French Economy Minister Macron resigns from Hollande govt ahead of likely presidential bid

Emmanuel Macron © Charles Platiau
France’s Economy Minister Emmanuel Macron has stepped down in what is seen as a move aimed at clearing the way for a presidential bid in next year’s elections.

The French President’s Office confirmed Macron’s resignation on Tuesday, adding that Finance Minister Michel Sapin would take his position alongside his current post.

"Emmanuel Macron ... today handed in to the president of the Republic his resignation from the government to fully devote himself to his political party," President Francois Hollande's office said in a statement.

Later, Macron also confirmed his resignation in a twitter post. “I decided to leave the government in a peaceful way, not because I am against any of its policies but because I want to undertake a new action,” he wrote. 

Once a member of the ruling Socialist Party, Macron created his own political movement En Marche (On the Move) in April, which he described as leaning neither left nor right.

Macron, who is one of France's most popular politicians, earlier described himself as “not Socialist.”

A former Rothschild investment banker, he has attacked some of the central pillars of the French socialist social model, such as the 35-hour working week. He was also repeatedly criticized by left-wing politicians for being too lenient towards big business, RFI reported.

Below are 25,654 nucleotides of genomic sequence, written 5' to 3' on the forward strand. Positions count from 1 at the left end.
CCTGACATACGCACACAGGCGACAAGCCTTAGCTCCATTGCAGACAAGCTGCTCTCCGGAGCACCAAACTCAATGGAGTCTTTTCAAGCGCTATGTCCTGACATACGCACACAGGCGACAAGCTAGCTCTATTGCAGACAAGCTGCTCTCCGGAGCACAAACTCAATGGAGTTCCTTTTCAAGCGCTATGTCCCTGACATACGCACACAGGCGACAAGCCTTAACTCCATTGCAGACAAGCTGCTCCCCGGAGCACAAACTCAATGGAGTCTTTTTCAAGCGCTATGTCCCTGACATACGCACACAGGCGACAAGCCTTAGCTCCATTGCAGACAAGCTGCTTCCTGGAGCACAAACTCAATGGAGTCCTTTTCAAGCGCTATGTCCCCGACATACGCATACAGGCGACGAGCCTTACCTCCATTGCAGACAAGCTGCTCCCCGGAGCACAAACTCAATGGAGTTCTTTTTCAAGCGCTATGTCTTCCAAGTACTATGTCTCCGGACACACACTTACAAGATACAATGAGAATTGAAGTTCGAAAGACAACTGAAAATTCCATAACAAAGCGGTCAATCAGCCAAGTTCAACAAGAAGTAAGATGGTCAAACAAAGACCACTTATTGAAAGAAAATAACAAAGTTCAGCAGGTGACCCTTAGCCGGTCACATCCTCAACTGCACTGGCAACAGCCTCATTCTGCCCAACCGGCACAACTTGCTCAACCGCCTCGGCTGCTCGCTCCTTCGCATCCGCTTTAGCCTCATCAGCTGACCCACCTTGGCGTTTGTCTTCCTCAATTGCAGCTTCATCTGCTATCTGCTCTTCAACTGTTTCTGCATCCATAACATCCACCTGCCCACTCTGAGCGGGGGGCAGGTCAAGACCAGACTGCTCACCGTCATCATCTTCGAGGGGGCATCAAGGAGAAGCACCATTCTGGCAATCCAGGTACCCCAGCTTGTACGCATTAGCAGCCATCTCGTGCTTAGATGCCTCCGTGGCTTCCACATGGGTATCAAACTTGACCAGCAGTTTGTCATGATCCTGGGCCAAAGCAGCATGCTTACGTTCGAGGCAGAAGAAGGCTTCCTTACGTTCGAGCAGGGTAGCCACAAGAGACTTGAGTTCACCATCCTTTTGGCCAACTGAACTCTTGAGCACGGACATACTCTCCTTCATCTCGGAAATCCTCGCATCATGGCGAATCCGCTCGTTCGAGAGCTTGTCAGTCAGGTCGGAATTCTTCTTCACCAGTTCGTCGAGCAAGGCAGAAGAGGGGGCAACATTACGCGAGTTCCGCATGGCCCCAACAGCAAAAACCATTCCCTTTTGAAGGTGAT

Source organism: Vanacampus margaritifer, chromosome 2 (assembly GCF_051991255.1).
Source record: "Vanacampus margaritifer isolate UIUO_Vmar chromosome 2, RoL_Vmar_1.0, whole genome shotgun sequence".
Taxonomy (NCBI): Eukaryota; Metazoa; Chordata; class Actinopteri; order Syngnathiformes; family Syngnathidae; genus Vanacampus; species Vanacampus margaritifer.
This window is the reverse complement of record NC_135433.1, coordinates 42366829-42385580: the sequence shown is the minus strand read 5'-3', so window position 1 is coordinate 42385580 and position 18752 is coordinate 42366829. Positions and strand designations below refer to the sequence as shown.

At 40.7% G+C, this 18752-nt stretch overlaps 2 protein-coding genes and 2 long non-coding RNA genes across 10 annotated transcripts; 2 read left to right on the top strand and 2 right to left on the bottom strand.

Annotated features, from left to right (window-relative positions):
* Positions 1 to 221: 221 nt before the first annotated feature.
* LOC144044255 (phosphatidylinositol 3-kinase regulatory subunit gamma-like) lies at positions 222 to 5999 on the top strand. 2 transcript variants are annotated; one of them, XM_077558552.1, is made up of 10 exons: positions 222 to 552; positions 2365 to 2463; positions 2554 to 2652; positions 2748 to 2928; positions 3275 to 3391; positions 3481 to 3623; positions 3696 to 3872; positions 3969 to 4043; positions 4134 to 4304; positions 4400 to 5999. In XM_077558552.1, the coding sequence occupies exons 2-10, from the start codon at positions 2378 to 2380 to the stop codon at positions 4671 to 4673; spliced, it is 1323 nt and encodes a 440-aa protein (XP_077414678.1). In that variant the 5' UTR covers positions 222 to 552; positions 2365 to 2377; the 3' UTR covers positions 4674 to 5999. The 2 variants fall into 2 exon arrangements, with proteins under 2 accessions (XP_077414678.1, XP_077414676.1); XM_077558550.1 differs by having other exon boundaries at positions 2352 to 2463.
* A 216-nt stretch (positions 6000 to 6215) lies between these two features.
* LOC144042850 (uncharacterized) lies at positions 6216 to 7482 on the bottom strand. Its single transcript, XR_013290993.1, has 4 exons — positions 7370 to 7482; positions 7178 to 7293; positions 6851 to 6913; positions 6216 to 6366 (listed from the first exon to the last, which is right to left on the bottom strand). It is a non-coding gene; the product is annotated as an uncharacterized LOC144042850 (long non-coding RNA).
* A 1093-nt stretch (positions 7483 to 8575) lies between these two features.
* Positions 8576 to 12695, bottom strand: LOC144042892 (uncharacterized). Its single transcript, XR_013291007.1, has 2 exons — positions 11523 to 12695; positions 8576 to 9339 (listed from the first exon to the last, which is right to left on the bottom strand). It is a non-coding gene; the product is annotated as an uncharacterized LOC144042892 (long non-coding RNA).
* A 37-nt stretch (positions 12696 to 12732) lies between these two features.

Macron has not yet officially announced if he will run in the 2017 election, but told supporters at a rally in July that he would lead the movement to “a victory” next year.

He will not announce his presidential bid on Tuesday, an En Marche Party spokeswoman said following Macron’s resignation from the government.

She added that the party will first focus on assessing the situation in France with a door-to-door campaign it started in May, stressing that the results of this assessment will be presented later in September.

"After that we will make proposals, and after that candidacy questions will be dealt with," she said, as quoted by Reuters.

Speaking to journalists after his resignation, Macron said he was planning to present proposals to transform France and develop a project that would serve the interests of the general public and open a new chapter in French history.

"I am determined to do everything so our values, ideas and actions can transform France, starting next year," Macron told journalists, as reported by Reuters.

A source close to Macron told Reuters that his resignation was provoked by a rapidly developing political situation, in which former President Nicolas Sarkozy and two former Socialist ministers announced their intention to run for president in the 2017 elections.

“We were originally going to wait until September 15 to take decisions, but the political environment has been so lively that he has to stake out his position,” the source told Reuters.

Macron was appointed to the post of economy minister in August 2014, replacing Arnaud Montebourg.